Dir['vendor/plugins/*/recipes/*.rb'].each { |plugin| load(plugin) }

load 'config/deploy' # remove this line to skip loading any of the default tasks

Or that “app” is a subdirectory whose content is found in the tree 875c4668c815306dcb1de23407973e2f1fb9d3a8:

$ git cat-file -p 875c4668c815306dcb1de23407973e2f1fb9d3a8
040000 tree 3e6fae3a140890d75eb9d51ce0974f7969194661    controllers
040000 tree 77b99dd8afcf55ad613d51e9e18a3df1aafa3f62    helpers
040000 tree 41c9c92d8f11afe27f2f25fa6bad867d6427cfbe    models
040000 tree c958c76cd2ccda49b3d514a1a12b2236974300c2    sweepers
040000 tree 850a76c0d5d056c43d56bc5d987836ea296584f4    views
040000 tree 4c713208aee9f3bfb172424e3a68f2a1f10d715a    workers


Until now, our trees and blobs have been floating around in the database with no way of getting at any object without knowing its SHA1. Also, we’ve seen the information that blobs and trees can store but there was no discernible way of storing the history of anything. Pretty useless for a version control system, you say?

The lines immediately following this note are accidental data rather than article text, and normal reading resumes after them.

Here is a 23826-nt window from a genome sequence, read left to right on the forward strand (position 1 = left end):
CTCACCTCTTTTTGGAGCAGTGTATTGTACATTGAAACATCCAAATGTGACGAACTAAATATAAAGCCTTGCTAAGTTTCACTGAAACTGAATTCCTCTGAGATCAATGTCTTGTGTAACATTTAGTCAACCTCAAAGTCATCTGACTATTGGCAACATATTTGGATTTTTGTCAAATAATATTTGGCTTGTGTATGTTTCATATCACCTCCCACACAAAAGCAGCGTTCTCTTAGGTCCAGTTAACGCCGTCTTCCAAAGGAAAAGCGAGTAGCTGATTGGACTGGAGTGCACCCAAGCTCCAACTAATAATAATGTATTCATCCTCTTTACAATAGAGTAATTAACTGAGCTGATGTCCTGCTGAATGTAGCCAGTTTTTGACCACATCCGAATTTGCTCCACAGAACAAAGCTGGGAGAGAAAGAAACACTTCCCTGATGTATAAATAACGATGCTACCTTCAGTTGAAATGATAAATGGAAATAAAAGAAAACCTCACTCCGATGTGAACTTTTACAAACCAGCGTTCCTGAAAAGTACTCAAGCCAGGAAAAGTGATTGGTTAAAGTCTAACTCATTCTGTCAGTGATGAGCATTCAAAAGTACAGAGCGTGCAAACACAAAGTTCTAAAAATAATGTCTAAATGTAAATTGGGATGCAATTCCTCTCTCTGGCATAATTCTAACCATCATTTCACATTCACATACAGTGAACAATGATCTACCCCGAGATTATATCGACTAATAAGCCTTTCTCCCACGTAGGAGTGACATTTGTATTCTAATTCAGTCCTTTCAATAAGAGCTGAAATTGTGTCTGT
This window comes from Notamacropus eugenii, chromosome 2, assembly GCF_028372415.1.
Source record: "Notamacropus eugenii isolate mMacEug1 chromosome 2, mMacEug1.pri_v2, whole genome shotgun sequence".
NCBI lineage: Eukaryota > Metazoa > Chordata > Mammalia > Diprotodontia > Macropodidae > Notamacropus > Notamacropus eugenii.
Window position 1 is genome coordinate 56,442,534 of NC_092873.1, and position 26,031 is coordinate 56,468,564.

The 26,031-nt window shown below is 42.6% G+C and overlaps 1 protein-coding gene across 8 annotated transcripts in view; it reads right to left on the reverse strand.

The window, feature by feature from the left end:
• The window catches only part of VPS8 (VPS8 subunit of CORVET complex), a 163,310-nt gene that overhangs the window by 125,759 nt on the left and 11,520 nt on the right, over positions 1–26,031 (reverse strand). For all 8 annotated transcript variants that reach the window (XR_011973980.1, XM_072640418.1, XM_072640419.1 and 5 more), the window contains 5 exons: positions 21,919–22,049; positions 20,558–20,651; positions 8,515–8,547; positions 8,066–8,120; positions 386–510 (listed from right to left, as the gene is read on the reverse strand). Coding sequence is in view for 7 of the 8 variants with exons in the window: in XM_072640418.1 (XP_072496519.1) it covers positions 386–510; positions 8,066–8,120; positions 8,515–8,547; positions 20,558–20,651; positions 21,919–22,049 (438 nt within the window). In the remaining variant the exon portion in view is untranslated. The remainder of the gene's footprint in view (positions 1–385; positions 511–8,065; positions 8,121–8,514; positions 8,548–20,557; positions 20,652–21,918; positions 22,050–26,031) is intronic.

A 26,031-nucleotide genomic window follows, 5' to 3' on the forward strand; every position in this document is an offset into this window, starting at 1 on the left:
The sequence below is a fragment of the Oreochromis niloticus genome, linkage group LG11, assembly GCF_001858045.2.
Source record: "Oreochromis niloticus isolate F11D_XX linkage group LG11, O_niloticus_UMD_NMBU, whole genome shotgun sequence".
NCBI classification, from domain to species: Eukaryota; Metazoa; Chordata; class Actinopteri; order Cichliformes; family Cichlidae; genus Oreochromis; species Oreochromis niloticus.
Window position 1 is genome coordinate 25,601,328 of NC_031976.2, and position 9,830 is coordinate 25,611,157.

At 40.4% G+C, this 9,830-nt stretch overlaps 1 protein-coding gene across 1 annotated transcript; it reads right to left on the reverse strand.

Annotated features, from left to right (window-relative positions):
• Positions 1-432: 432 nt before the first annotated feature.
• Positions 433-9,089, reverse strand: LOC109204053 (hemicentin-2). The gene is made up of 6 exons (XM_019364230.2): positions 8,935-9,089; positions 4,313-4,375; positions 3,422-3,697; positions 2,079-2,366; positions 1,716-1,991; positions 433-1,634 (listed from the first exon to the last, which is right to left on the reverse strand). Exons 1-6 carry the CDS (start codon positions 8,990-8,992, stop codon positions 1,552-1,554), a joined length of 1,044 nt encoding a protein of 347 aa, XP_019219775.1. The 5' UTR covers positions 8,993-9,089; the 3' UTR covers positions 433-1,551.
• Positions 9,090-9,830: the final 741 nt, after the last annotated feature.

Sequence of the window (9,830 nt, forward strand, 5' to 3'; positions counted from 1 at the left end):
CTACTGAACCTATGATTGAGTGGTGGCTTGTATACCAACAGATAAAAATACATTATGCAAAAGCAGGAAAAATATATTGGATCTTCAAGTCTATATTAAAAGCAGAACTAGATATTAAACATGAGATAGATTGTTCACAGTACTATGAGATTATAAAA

This is were commits come into play. Their job is to record history. Let’s start by looking at the commit on top of our master branch with git cat-file -p master:

tree dcad9007245d68ff56d90fcf96af38f686eb61c1
parent 4d9cb9b0d6248bb5c0868261039ef7f56ce47494
author Jan Varwig <> 1300882710 +0100
committer Jan Varwig <> 1300882710 +0100

Wrote Helper methods in User to aid with taking down accounts

Here you can see what kind of information is stored in a commit:

  • An author and a time of authoring as well as a committer and the date the commit was created. This distinction is made because Git supports patches that are authored by one person but committed by someone else, something that’s not uncommon in big open source projects.

    This can also occur when all developers have commit rights: Whenever you cherry-pick a commit, you become the committer, but the original author remains the same. However, for the sake of discussing Git’s data structure this distinction has no relevance.

  • A reference to a tree object that represents the state of the index at the time the commit was created.